What’s in your food?
02/15/2014 10:00 PM
02/15/2014 4:55 PM
The bad news is many consumers have been eating some questionable – or at least unpronounceable – ingredients for years. The good news is, as consumers become more aware of what’s in their food and more vehement that the food industry make changes, many of those ingredients are getting the heave-ho.
Here’s a sampling of some of the recent changes:• Kraft Foods says it’s removing artificial preservatives from its most popular varieties of “Singles” cheese slices. The company says the replacement of sorbic acid with natamycin is in response to consumer trends.
• Subway said last week that it’s in the process of removing a chemical called azodicarbonamide from its breads, even though the ingredient is approved for use by the Food and Drug Administration and used widely in other products. The chain told the AP about the change after it had been targeted by food blogger Vani Hari over the ingredient on her website, FoodBabe.com.
Subway has not provided a timeline of when it expects the ingredient to be out of its supply chain.• Pizza Hut says it’s in the process of removing dinner rolls served at select restaurants that contain azodicarbonamide. Spokesman Doug Terfehr says the chain’s new head of research & development noticed the ingredient and decided to do away with it. He said the swapping out of the rolls should be complete in about three weeks.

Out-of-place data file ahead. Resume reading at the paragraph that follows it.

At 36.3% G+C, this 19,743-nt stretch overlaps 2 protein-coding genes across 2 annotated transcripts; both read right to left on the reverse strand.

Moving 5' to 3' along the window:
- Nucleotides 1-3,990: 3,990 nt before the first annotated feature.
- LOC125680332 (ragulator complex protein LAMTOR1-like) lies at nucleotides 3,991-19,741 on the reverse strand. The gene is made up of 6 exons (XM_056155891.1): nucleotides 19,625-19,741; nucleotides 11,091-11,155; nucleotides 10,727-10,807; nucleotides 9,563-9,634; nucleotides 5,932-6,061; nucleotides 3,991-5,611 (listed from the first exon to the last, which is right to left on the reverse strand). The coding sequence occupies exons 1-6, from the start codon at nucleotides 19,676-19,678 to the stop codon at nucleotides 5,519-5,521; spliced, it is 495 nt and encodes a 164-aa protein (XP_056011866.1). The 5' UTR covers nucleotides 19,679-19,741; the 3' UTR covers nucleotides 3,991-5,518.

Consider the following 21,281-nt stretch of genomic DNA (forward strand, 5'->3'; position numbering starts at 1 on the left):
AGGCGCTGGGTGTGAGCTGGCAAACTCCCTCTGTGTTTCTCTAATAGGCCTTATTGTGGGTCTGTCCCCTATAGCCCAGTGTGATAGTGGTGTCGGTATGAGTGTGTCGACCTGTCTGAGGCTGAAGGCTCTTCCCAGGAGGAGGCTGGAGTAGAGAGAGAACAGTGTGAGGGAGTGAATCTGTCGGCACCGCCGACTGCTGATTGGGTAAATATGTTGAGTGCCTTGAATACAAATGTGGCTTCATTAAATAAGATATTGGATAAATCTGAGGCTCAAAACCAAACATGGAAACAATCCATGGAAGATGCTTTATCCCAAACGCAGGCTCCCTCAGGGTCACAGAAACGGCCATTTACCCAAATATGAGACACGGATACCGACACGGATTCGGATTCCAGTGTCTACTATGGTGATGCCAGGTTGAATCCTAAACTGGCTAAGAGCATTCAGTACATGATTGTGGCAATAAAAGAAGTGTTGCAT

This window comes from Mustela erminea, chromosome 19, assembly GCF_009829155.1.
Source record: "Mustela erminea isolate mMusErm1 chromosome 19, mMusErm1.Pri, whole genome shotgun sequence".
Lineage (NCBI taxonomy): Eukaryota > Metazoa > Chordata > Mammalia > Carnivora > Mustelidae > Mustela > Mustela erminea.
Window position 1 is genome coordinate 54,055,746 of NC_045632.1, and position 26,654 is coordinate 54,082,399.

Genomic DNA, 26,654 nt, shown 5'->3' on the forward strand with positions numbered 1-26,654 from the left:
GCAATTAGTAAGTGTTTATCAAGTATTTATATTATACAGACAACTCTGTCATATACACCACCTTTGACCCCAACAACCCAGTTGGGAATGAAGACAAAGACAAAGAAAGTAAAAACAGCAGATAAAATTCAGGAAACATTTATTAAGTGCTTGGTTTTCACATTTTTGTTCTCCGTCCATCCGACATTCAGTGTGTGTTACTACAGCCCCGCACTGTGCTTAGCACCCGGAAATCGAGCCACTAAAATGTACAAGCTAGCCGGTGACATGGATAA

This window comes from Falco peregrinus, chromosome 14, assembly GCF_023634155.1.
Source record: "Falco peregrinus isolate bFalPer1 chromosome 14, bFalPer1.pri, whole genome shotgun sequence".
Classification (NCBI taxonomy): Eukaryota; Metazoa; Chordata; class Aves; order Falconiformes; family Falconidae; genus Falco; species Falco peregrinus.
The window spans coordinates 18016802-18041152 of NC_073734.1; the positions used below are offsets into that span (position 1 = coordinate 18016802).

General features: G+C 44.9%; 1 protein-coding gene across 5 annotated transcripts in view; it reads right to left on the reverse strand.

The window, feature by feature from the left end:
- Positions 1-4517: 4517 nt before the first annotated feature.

• Chick-fil-A said in December that it was making a number of changes to its recipes to remove high-fructose corn syrup and artificial dyes from its sauces and dressings. The company had also been targeted by Hari but said its changes were in the works for several years.
Kraft said in October that it would remove artificial dyes from three varieties of macaroni and cheese that come in kid-friendly shapes. The company said the decision wasn’t a response to a petition by Hari that had requested it stop using artificial dyes.• PepsiCo said early last year it was removing brominated vegetable oil from Gatorade. The company said the decision was a response to consumer demand in general, rather than a petition on Change.org by a Mississippi teenager that asked for the removal.
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